China, Barbara Bush, Beijing discussed on All Things Considered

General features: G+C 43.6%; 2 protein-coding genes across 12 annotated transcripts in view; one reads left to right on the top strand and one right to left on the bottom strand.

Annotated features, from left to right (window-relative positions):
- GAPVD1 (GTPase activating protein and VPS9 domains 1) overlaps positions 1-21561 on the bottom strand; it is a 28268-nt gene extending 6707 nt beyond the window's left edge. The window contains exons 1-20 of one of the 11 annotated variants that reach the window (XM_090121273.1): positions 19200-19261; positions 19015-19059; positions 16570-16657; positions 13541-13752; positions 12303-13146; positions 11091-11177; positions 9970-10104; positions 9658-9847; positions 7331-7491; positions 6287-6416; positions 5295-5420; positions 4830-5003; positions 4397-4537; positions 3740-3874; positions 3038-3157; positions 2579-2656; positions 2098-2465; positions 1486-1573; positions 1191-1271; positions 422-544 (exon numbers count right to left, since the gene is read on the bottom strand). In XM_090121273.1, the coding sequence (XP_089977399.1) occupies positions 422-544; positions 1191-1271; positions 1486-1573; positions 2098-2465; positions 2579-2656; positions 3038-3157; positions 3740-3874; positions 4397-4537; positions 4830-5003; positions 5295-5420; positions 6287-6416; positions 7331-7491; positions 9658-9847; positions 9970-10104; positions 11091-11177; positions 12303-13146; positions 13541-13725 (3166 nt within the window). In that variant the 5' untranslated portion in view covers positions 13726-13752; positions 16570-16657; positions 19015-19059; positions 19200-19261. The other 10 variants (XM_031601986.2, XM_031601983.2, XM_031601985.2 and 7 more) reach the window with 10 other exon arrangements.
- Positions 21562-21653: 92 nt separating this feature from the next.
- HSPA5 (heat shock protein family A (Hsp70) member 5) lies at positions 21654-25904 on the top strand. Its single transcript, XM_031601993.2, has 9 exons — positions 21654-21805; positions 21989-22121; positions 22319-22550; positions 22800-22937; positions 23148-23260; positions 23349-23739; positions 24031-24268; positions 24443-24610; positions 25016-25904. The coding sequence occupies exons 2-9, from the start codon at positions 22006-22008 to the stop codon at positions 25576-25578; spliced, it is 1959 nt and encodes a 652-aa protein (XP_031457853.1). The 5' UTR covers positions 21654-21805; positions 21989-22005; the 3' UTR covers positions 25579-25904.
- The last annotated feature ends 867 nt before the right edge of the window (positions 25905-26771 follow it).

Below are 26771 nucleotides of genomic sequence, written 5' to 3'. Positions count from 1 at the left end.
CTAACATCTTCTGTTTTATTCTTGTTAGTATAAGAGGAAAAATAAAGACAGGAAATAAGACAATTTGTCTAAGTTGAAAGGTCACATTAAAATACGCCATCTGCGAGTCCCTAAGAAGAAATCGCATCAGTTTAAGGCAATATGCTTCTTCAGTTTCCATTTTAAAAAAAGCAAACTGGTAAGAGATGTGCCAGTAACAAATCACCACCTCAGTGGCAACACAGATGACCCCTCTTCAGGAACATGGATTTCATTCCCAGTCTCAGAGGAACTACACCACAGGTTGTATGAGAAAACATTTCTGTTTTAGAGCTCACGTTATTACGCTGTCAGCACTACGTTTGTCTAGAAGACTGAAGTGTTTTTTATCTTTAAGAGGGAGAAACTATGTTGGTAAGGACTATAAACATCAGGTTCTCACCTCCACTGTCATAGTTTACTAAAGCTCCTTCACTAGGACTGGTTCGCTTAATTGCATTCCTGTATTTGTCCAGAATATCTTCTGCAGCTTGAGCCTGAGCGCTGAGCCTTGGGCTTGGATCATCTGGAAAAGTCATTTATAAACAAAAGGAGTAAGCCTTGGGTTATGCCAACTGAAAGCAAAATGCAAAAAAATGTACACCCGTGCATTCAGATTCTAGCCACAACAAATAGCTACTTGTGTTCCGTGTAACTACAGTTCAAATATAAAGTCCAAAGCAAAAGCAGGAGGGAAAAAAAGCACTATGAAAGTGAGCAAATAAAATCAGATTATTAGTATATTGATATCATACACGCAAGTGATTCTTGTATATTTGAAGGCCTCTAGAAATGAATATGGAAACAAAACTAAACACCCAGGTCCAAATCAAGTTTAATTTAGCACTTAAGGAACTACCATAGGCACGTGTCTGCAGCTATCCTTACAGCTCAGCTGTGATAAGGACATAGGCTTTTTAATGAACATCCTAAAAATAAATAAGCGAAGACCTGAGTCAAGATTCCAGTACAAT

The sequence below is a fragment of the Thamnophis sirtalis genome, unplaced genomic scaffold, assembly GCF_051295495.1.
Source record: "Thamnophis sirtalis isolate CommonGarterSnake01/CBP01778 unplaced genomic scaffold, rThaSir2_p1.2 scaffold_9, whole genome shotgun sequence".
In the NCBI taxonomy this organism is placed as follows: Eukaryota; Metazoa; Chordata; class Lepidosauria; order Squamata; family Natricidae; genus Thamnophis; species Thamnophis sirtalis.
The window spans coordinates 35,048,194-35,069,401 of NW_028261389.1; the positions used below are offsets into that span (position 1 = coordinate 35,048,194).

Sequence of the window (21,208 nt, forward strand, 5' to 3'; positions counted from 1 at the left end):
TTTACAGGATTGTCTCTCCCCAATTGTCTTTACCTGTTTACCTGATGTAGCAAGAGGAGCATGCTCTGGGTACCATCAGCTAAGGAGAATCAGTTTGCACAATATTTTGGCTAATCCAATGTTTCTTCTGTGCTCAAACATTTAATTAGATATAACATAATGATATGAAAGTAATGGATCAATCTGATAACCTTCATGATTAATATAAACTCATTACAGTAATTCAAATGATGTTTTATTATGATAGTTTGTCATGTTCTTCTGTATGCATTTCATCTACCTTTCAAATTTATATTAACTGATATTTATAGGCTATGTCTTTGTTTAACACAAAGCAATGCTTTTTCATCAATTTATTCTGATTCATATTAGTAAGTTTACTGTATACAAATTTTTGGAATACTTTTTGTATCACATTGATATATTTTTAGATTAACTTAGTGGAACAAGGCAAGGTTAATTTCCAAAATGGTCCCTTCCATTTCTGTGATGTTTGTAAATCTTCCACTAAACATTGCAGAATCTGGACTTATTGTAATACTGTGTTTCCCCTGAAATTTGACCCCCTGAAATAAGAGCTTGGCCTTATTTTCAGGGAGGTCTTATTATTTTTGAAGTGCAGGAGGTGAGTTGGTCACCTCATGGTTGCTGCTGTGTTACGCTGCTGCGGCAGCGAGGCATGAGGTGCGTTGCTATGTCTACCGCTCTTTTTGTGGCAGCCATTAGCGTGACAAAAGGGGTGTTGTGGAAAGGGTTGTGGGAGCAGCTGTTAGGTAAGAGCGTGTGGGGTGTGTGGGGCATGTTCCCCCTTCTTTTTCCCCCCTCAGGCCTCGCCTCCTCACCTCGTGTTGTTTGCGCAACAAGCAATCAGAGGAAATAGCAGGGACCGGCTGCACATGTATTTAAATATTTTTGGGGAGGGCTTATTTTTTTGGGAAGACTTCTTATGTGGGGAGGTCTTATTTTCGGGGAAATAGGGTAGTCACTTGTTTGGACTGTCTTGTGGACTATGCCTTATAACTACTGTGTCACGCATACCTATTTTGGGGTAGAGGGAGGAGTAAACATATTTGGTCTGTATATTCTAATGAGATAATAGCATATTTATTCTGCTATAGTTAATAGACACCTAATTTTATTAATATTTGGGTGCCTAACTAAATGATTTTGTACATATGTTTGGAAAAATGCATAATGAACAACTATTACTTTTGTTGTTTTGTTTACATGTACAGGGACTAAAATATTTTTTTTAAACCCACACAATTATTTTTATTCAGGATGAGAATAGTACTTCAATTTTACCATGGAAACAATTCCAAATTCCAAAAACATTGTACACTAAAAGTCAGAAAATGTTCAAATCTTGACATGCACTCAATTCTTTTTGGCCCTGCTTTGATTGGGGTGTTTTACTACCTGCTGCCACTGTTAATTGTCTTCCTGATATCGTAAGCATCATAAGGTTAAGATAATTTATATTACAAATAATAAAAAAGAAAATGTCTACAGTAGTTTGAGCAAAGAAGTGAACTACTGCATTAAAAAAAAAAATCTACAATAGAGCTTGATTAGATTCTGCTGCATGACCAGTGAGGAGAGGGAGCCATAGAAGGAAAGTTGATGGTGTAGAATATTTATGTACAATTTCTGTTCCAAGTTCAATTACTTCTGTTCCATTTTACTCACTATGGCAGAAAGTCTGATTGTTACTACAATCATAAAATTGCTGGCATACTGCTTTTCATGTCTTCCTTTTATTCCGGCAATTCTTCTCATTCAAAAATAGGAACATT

There have also been remembrances of President Bush outside the US, of course in China and editor in the state run. People's daily called him, quote, an old friend who helped set the course for ties Bush was stationed in China in the mid nineteen seventies as America's unofficial embassador is was before the US and China had established formal diplomatic relations, and to talk about Bush's time there and the impact he had on U S China relations. We're joined now by journalist and historian Orville. Schell? Welcome good to be with you. So what would George and Barbara Bush had encountered when they took up residence in Beijing in nineteen seventy four well, it was a very different time Kissinger and Nixon had just been there a few years before and we didn't yet have formal diplomatic relations. So they ran the liaison office, which is sort of a holding operation and Beijing in those days, I mean was utterly different than it is now the streets were empty of cars, people were on bicycles, and the idea of a foreigner, particularly one on a bicycle Bush's hit all the time was a kind of a circus act almost so it was a very very early time when China was just beginning to re-engage with the world outside. Now, you have the opportunity to directly meet with Bush in Beijing in nineteen seventy five I understand what was Bush's mission at the time. Well, his mission was to begin to sort of so back together, the US and China. In the absence of diplomatic relations. It was something of an incomplete diplomatic mission. But I think like many people who come into contact with China in for better or worse. They kind of never get over it. They bond with it in some kind of very organic way. And I think that was very true of that year, the Bush spent there would you say though, within the span of just that one year that Bush was successful to some extent. What did he lay the groundwork for? I think he was one of the very first Americans of any stature who actually live there who got to know the Chinese leadership. He loved to play tennis and played often with people from the foreign ministry, and he became the kind of the original old friend of China, and that served him in very good stead as the years went on. I want to fast forward to nineteen eighty nine a year that has been burned into the minds of many people. It's when the Chinese government violently crackdown on the pro-democracy. See movement in Tiananmen Square. Bush is president at this point. And he sends Brent Scowcroft national security adviser to Beijing to meet with shopping China's leader at the time, which was a very controversial move. What did that move say to you about Bush? Well, it wasn't extremely controversial move. And I remember it well because people were still just reeling from this, very savage attack that had taken place right in the center of the center of the center of China and Tiananmen Square and the avenues leading into it. At the moment. I think there were very few people who felt particularly comfortable about it. But in retrospect, I think history shined a little more kindly on it, and I think Bush properly recognized and his original intention. Remember was to do it secretly. But CNN got a hold of the news that Scowcroft was there and revealed it so his intention was to do it secretly. And to recognize that China wasn't gonna go away just because of this tragedy, and that we had to keep a relationship up with them, even as we censured them and indeed sanctioned them. So there have been many occasions Chinese American relations of this this kind when it might seem morally repugnant to engage. But in fact, the reality is the China isn't going away. It's there and it needs to be engaged whatever the state of grace of the relationship is Orville Schell is the director of the center on US China relations at the Asia Society. Thank you. Very much for joining us today. Great pleasure. In Poland climate negotiators from around the world are meeting to figure out how to keep greenhouse gases out of the atmosphere. The task looks harder than ever as NPR's. Christopher. Joyce reports. New research shows emissions are getting worse for three years. The news about global emissions of the biggest greenhouse gas carbon dioxide was pretty good. They were leveling off. But then they started to rise again in two thousand seventeen and they're still going up. Rob Jackson is a climate researcher at Stanford University last year, we thought was a blip or could be a blip. But it isn't this year. We're up again the second year in a row and emissions arising the slowdown. And then the uptick are largely the result of what's been happening in China. Their economy has been slowing a bit, which is one reason the mission stalled, but now the government is trying to boost growth, and they're green lighting some coal projects that had been on hold. India is also using a lot more coal as the government tries to bring electricity to millions. Who don't have it writing in the journal environmental research letters Jackson notes that Americans are using way less coal now. But like most everyone else in the world, they're using a lot more of another kind of fossil fuel. It's cheap gasoline were buying bigger cars, and we're driving more miles per vehicle. Another hurdle reported in the journal nature this week China is cleaning up its air pollution. That sounds great for pollution, weary Chinese citizens. But some of that air pollution, actually, cools the atmosphere. It blocks out solar radiation, less pollution aerobically. Could mean more warming some climate experts meeting in Poland are eager to point to successes rather than a looming carbon apocalypse, like Corey Lee Kerry from the university of East Anglia in Great Britain. She says take a look at clean energy growth owner and wind power has been in Batman. By governments and by businesses and wind and solar energy. And these investments have driven down the cost down to where renewable energy can compete with coal for new power plants, but renewable energy is far from replacing fossil fuels and the ghostwriters in Poland just got a rude. Reminder of how hard that will be in France a proposed tax on gasoline meant to cut consumption caused widespread rioting the French government quickly put that idea on ice. Christopher Joyce NPR news. You're listening to all things considered on WNYC CBS ousted CEO. Les Moonves says following multiple accusations of sexual harassment and assault. Now, it seems moon vests will not receive his big severance package CBS's outside lawyers say that if CBS wants to fire him for 'cause they are certainly able to do so to have more than enough..